The shroud of turin was widely dismissed as a medieval forgery after radiocarbon tests in 1988 dated it to the 13th or 14th century. Now a growing body of evidence is calling for reassessment of the shroud, which is kept in Turin, Italy.
The latest item comes from the London-based Journal of Optics, published by the Institute of Physics. Two scientists from the University of Padua, Giulio Fanti and Roberto Maggiolo, report in the journal's April edition the discovery of a heretofore-undetected reverse image on the shroud. They say the smaller, fainter image on the back of the cloth depicts just the face and hands. And it's a superficial image, adhering only to the outermost fibers, just like the image on the front. "It is extremely difficult to make a fake with these features," Fanti writes.
The fact that their study was published in a peer-reviewed scientific journal is significant and "a step in the right direction", says Barrie Schwortz, editor of Shroud.com. This is one of the most comprehensive of the many websites devoted to the phenomenon.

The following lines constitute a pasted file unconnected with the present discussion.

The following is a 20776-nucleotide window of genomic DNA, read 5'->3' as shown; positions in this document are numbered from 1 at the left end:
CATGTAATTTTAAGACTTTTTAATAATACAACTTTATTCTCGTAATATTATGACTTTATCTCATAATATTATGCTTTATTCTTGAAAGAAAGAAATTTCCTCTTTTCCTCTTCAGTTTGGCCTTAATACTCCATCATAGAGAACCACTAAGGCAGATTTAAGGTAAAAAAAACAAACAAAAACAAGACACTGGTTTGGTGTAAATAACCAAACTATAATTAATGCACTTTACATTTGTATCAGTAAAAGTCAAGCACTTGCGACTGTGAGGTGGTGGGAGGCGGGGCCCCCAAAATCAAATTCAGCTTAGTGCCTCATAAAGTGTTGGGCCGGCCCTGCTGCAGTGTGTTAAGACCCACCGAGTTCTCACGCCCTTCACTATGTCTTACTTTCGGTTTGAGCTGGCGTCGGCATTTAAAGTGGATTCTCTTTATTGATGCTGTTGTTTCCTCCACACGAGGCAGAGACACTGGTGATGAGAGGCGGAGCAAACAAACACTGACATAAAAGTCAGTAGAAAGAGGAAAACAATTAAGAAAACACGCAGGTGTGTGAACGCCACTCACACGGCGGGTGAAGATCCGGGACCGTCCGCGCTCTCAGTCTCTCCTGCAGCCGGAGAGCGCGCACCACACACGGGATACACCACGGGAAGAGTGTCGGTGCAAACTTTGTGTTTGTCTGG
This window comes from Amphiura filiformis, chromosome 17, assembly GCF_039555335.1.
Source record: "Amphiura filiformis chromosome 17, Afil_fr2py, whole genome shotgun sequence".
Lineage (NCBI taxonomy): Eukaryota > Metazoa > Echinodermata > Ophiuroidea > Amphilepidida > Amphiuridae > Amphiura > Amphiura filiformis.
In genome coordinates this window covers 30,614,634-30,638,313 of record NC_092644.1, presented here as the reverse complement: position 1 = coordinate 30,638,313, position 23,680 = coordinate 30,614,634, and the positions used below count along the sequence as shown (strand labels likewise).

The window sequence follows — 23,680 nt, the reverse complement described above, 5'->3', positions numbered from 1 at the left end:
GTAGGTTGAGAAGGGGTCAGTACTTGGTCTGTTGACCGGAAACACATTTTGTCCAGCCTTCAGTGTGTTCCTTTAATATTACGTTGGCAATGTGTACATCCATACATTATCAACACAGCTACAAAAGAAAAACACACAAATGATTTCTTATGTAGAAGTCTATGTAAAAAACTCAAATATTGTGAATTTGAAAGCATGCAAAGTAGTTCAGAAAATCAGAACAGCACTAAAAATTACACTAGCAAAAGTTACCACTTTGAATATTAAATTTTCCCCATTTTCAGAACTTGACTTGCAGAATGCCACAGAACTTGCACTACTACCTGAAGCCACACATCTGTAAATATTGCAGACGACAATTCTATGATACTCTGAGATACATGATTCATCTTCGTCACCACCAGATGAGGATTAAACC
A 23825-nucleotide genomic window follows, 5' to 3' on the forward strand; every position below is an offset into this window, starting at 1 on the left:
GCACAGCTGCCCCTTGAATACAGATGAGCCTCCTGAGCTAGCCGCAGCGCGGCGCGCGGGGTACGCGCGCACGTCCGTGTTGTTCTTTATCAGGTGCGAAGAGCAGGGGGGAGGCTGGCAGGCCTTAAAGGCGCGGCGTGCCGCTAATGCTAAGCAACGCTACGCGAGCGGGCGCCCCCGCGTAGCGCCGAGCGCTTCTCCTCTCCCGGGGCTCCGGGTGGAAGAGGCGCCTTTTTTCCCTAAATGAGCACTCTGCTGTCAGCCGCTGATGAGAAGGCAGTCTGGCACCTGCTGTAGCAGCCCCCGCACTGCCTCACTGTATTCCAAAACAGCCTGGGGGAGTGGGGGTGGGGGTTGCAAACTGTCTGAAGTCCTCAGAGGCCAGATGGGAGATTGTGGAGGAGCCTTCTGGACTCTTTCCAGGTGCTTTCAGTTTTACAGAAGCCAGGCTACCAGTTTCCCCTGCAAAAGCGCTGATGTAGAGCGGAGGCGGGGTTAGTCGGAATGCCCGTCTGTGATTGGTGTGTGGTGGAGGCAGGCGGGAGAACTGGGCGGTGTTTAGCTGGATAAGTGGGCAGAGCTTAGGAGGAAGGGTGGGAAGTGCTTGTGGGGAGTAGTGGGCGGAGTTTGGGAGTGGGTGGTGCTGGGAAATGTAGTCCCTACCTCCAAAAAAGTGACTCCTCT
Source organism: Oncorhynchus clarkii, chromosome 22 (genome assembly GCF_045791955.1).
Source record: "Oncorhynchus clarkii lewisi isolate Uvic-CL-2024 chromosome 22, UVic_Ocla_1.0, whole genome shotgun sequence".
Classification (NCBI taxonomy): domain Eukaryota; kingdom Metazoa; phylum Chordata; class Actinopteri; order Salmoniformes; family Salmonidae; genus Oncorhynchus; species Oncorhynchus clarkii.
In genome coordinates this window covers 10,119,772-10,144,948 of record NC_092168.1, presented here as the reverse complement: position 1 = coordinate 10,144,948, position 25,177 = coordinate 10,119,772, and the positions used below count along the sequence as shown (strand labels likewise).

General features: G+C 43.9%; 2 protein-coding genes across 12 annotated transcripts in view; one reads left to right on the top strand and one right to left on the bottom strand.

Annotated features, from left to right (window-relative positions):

Schwortz, who is Jewish, was a shroud skeptic until he served as a photographer for the 1978 Shroud of Turin Research Project (STURP). The five-day project was the most intensive investigation in the history of the image. Besides providing the first public viewing of the media age, the project reinforced the shroud's cachet as a truly unique religious icon.
But then, 10 years later, came the much-heralded carbon-14 tests, confirmed by three laboratories, dating the cloth to the Middle Ages. "It was like dropping an h-bomb, and seeing how long it takes life to come back," says Gary Habermas, chair of the department of philosophy and theology at Liberty University, who has coauthored ...